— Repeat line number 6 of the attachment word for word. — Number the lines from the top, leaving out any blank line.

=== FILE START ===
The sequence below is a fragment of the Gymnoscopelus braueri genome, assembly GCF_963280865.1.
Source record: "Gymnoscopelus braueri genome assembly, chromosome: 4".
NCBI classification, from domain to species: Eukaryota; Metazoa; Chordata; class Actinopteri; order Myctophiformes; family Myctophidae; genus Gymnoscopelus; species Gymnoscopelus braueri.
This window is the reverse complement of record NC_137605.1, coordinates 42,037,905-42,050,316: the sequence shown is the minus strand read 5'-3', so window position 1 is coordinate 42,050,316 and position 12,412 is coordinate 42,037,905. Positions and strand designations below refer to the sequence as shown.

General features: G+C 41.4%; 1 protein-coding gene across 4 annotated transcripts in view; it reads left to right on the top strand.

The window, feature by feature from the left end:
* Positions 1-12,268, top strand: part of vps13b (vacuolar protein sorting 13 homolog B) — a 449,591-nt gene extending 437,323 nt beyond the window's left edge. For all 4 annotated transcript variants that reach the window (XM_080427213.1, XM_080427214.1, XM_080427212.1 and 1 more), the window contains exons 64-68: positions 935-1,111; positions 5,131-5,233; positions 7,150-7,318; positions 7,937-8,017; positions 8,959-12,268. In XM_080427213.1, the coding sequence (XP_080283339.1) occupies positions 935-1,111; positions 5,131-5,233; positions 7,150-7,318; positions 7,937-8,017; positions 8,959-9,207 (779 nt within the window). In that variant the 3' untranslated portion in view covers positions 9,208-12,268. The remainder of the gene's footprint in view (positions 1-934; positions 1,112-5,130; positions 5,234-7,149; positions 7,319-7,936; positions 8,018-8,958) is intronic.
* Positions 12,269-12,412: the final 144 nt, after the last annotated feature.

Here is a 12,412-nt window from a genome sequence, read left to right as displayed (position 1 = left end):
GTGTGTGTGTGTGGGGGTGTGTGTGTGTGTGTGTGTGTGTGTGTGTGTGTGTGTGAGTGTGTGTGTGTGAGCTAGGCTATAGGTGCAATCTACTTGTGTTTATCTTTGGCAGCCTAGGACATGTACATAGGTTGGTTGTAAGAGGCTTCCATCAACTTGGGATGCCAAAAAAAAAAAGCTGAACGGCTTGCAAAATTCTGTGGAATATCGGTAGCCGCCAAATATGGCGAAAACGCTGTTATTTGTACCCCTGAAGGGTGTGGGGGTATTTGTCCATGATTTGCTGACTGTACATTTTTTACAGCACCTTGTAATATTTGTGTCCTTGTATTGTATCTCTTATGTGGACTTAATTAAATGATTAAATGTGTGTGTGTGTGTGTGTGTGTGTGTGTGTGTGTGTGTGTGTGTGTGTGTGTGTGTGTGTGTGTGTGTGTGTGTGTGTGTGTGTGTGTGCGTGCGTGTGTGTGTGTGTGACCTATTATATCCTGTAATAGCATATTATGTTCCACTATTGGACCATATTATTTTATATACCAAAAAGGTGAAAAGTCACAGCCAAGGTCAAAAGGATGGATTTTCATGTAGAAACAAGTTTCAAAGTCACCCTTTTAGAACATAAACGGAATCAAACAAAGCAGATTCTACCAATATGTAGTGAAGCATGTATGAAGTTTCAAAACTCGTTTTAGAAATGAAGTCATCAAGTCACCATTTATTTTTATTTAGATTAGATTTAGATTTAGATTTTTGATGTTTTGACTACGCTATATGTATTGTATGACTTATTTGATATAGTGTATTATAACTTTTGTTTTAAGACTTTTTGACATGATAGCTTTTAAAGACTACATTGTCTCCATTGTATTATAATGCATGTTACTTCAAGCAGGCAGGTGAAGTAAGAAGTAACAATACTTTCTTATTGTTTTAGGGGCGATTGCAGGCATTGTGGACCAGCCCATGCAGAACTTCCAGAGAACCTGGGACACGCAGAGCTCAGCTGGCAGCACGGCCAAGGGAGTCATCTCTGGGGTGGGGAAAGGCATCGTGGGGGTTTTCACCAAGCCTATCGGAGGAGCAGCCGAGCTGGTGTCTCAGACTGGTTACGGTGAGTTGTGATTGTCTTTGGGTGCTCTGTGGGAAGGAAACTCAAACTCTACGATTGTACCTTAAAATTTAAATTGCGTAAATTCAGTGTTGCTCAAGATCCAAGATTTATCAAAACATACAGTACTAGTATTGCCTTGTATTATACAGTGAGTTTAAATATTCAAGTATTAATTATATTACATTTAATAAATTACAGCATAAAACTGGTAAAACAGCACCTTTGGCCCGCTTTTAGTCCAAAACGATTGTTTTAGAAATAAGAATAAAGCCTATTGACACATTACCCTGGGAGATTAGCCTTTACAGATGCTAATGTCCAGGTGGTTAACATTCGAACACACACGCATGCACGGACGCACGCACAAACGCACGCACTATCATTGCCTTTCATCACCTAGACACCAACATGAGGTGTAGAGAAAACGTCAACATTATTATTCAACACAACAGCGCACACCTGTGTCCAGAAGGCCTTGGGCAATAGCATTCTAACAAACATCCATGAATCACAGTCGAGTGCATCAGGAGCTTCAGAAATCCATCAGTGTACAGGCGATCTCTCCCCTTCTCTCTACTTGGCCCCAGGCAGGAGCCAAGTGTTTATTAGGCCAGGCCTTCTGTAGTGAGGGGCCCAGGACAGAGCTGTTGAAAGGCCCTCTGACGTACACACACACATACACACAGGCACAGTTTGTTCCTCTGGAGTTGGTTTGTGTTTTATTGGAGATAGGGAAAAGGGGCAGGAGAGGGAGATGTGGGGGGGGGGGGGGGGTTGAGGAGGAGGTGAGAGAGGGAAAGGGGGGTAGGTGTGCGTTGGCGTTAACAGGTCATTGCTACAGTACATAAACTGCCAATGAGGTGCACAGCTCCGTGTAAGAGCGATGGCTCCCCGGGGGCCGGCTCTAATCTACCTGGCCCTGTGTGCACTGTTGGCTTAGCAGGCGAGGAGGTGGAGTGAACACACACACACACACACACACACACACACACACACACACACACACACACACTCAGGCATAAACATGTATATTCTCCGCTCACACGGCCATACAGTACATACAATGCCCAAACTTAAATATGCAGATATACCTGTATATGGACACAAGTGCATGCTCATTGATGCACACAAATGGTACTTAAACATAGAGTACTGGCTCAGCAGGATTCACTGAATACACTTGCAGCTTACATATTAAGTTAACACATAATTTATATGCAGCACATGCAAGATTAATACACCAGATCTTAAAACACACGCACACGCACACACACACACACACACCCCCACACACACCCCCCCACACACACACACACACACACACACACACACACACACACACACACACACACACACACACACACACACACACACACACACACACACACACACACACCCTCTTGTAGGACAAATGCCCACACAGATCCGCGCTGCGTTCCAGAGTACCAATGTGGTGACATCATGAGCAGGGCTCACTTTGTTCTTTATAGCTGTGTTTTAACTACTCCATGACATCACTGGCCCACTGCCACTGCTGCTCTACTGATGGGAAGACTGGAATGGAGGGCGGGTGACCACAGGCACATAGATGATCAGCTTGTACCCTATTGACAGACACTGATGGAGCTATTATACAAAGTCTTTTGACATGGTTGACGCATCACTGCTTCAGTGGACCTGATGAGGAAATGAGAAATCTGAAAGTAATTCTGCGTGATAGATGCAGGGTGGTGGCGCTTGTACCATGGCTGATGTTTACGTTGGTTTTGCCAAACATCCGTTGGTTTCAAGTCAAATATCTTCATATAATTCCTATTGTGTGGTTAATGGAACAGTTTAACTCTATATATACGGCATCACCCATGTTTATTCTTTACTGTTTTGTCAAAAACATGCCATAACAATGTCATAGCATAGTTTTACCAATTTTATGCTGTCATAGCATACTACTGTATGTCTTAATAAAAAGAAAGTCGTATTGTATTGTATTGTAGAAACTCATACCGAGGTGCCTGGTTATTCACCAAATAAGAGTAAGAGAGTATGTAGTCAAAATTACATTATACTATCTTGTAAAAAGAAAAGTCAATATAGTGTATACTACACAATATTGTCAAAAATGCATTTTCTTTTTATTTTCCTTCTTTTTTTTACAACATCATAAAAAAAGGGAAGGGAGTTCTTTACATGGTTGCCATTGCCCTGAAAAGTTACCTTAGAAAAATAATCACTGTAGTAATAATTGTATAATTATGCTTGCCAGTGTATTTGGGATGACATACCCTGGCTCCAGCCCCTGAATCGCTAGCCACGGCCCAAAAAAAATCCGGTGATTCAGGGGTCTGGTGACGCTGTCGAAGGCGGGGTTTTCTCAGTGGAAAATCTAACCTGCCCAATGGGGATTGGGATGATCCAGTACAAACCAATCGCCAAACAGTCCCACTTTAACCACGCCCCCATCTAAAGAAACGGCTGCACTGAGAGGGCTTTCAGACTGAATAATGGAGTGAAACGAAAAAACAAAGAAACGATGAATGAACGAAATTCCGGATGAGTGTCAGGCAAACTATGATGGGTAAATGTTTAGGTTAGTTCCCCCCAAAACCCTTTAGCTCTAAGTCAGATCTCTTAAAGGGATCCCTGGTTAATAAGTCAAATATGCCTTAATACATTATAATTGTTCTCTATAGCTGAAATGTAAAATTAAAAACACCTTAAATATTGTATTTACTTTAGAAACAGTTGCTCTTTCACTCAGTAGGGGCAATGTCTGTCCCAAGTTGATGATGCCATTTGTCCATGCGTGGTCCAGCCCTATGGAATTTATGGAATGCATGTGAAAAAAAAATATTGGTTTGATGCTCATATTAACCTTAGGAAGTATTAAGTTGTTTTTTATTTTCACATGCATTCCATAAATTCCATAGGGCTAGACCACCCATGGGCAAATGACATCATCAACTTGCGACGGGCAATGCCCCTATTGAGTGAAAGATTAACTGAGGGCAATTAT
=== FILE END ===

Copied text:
The window, feature by feature from the left end: